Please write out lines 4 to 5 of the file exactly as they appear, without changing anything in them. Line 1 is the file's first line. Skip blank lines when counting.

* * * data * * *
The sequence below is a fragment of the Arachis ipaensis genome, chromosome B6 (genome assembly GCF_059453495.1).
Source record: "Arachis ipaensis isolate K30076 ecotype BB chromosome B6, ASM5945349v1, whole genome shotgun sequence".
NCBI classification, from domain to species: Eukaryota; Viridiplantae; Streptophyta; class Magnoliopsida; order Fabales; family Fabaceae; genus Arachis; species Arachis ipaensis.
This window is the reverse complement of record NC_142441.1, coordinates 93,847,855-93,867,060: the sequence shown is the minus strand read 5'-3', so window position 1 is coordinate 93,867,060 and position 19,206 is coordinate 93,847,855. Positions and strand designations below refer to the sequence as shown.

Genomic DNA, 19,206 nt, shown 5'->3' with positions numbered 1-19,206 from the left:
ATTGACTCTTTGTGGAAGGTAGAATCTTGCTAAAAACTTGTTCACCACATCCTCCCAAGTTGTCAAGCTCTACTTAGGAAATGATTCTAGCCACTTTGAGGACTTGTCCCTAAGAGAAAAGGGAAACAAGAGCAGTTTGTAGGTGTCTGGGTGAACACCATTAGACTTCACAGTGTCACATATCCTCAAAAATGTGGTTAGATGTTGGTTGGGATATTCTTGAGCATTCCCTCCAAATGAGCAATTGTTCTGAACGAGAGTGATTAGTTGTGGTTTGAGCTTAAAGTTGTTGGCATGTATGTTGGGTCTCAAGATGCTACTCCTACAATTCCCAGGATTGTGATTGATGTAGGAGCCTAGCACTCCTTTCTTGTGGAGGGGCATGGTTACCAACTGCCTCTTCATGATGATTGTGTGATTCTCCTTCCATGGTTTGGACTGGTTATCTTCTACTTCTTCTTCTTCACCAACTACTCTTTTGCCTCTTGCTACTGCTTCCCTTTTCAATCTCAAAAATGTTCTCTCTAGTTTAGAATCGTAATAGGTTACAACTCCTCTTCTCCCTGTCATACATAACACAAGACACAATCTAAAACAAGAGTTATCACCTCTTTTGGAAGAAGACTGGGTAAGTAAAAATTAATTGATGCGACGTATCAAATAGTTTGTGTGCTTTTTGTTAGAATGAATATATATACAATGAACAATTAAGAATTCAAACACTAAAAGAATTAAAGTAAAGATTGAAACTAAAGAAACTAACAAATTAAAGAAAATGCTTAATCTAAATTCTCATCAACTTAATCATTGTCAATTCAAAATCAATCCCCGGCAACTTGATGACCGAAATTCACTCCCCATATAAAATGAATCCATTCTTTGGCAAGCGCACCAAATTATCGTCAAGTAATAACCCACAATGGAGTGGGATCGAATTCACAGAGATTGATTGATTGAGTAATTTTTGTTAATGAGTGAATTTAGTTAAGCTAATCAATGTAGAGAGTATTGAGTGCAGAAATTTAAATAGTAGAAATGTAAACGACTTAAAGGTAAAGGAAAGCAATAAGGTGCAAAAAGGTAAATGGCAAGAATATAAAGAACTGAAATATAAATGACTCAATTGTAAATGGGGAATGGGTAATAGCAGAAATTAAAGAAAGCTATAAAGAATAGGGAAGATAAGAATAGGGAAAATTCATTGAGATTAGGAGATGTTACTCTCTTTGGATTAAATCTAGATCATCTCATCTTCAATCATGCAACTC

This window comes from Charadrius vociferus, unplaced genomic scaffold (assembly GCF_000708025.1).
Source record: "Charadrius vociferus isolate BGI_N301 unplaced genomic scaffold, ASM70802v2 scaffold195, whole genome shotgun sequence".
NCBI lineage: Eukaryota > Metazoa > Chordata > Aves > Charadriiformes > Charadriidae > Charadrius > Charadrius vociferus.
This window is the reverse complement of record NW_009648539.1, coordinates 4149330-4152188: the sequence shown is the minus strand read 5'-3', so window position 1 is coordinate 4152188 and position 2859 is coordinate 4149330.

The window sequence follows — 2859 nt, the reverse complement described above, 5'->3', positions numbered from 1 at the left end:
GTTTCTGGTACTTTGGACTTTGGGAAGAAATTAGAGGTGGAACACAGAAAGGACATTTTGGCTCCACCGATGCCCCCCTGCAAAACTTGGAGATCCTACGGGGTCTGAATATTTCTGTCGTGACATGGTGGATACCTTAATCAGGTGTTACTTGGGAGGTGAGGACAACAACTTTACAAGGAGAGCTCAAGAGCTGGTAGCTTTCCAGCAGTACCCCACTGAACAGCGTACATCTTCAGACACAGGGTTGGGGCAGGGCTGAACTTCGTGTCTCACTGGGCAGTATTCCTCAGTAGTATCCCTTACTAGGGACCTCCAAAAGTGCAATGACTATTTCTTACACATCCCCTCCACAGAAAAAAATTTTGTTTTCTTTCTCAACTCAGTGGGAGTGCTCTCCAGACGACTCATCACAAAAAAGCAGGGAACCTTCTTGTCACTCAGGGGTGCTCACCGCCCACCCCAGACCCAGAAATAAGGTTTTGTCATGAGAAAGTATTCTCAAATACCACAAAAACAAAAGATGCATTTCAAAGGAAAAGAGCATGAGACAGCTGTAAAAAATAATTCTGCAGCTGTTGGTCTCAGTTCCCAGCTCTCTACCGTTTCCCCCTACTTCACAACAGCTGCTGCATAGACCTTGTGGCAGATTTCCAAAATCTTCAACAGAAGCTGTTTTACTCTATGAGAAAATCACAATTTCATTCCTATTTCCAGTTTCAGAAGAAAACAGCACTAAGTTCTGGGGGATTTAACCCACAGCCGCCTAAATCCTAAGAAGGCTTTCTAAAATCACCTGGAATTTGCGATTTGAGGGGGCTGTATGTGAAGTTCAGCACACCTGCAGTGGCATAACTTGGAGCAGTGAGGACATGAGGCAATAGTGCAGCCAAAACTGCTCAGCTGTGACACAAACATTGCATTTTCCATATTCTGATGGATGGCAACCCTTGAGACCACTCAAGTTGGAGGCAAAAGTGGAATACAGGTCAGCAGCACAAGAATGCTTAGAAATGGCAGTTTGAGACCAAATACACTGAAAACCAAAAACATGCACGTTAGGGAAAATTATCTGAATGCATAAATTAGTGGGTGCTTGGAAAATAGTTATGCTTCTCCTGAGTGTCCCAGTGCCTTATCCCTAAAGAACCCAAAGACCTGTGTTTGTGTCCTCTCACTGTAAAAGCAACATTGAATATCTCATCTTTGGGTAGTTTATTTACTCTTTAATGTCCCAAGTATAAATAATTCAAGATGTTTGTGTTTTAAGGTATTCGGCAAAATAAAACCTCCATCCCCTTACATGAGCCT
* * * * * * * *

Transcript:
This window is the reverse complement of record NC_142441.1, coordinates 93,847,855-93,867,060: the sequence shown is the minus strand read 5'-3', so window position 1 is coordinate 93,867,060 and position 19,206 is coordinate 93,847,855. Positions and strand designations below refer to the sequence as shown.

Genomic DNA, 19,206 nt, shown 5'->3' with positions numbered 1-19,206 from the left: